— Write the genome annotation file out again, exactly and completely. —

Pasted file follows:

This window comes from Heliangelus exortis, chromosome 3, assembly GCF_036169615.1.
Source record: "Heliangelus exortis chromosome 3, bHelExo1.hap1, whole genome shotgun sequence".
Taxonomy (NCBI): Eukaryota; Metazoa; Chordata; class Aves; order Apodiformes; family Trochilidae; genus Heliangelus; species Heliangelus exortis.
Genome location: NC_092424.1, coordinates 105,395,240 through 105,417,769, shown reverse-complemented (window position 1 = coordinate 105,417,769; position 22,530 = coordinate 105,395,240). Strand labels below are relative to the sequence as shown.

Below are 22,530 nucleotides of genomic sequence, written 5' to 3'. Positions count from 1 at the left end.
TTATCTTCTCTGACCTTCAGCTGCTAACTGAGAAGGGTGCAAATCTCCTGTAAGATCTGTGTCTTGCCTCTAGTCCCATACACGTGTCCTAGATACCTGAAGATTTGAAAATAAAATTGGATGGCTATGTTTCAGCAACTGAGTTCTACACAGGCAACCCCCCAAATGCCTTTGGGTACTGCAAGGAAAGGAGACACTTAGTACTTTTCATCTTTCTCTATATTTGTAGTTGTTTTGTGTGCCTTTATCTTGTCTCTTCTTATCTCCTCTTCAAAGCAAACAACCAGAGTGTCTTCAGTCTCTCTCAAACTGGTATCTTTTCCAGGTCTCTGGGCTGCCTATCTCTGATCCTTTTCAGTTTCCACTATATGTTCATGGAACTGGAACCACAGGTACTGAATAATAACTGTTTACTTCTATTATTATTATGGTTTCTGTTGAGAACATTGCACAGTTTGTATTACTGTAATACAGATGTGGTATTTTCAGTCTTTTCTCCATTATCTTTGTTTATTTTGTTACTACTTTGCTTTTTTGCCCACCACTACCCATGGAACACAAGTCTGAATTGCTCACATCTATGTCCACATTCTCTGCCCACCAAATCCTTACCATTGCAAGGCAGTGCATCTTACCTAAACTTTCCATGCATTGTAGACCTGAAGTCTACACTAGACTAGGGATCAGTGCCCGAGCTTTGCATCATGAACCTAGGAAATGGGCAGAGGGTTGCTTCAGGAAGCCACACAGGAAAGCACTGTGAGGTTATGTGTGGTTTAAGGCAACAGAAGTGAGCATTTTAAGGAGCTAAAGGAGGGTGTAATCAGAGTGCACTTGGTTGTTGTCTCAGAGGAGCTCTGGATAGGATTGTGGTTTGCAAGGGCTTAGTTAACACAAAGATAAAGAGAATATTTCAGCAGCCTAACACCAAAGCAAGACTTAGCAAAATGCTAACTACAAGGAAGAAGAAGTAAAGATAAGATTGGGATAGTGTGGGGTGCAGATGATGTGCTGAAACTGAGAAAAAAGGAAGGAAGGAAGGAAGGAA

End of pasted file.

This window comes from Heliangelus exortis, chromosome 3, assembly GCF_036169615.1.
Source record: "Heliangelus exortis chromosome 3, bHelExo1.hap1, whole genome shotgun sequence".
Taxonomy (NCBI): Eukaryota; Metazoa; Chordata; class Aves; order Apodiformes; family Trochilidae; genus Heliangelus; species Heliangelus exortis.
Genome location: NC_092424.1, coordinates 105,395,240 through 105,417,769, shown reverse-complemented (window position 1 = coordinate 105,417,769; position 22,530 = coordinate 105,395,240). Strand labels below are relative to the sequence as shown.

Below are 22,530 nucleotides of genomic sequence, written 5' to 3'. Positions count from 1 at the left end.
TTATCTTCTCTGACCTTCAGCTGCTAACTGAGAAGGGTGCAAATCTCCTGTAAGATCTGTGTCTTGCCTCTAGTCCCATACACGTGTCCTAGATACCTGAAGATTTGAAAATAAAATTGGATGGCTATGTTTCAGCAACTGAGTTCTACACAGGCAACCCCCCAAATGCCTTTGGGTACTGCAAGGAAAGGAGACACTTAGTACTTTTCATCTTTCTCTATATTTGTAGTTGTTTTGTGTGCCTTTATCTTGTCTCTTCTTATCTCCTCTTCAAAGCAAACAACCAGAGTGTCTTCAGTCTCTCTCAAACTGGTATCTTTTCCAGGTCTCTGGGCTGCCTATCTCTGATCCTTTTCAGTTTCCACTATATGTTCATGGAACTGGAACCACAGGTACTGAATAATAACTGTTTACTTCTATTATTATTATGGTTTCTGTTGAGAACATTGCACAGTTTGTATTACTGTAATACAGATGTGGTATTTTCAGTCTTTTCTCCATTATCTTTGTTTATTTTGTTACTACTTTGCTTTTTTGCCCACCACTACCCATGGAACACAAGTCTGAATTGCTCACATCTATGTCCACATTCTCTGCCCACCAAATCCTTACCATTGCAAGGCAGTGCATCTTACCTAAACTTTCCATGCATTGTAGACCTGAAGTCTACACTAGACTAGGGATCAGTGCCCGAGCTTTGCATCATGAACCTAGGAAATGGGCAGAGGGTTGCTTCAGGAAGCCACACAGGAAAGCACTGTGAGGTTATGTGTGGTTTAAGGCAACAGAAGTGAGCATTTTAAGGAGCTAAAGGAGGGTGTAATCAGAGTGCACTTGGTTGTTGTCTCAGAGGAGCTCTGGATAGGATTGTGGTTTGCAAGGGCTTAGTTAACACAAAGATAAAGAGAATATTTCAGCAGCCTAACACCAAAGCAAGACTTAGCAAAATGCTAACTACAAGGAAGAAGAAGTAAAGATAAGATTGGGATAGTGTGGGGTGCAGATGATGTGCTGAAACTGAGAAAAAAGGAAGGAAGGAAGGAAGGAA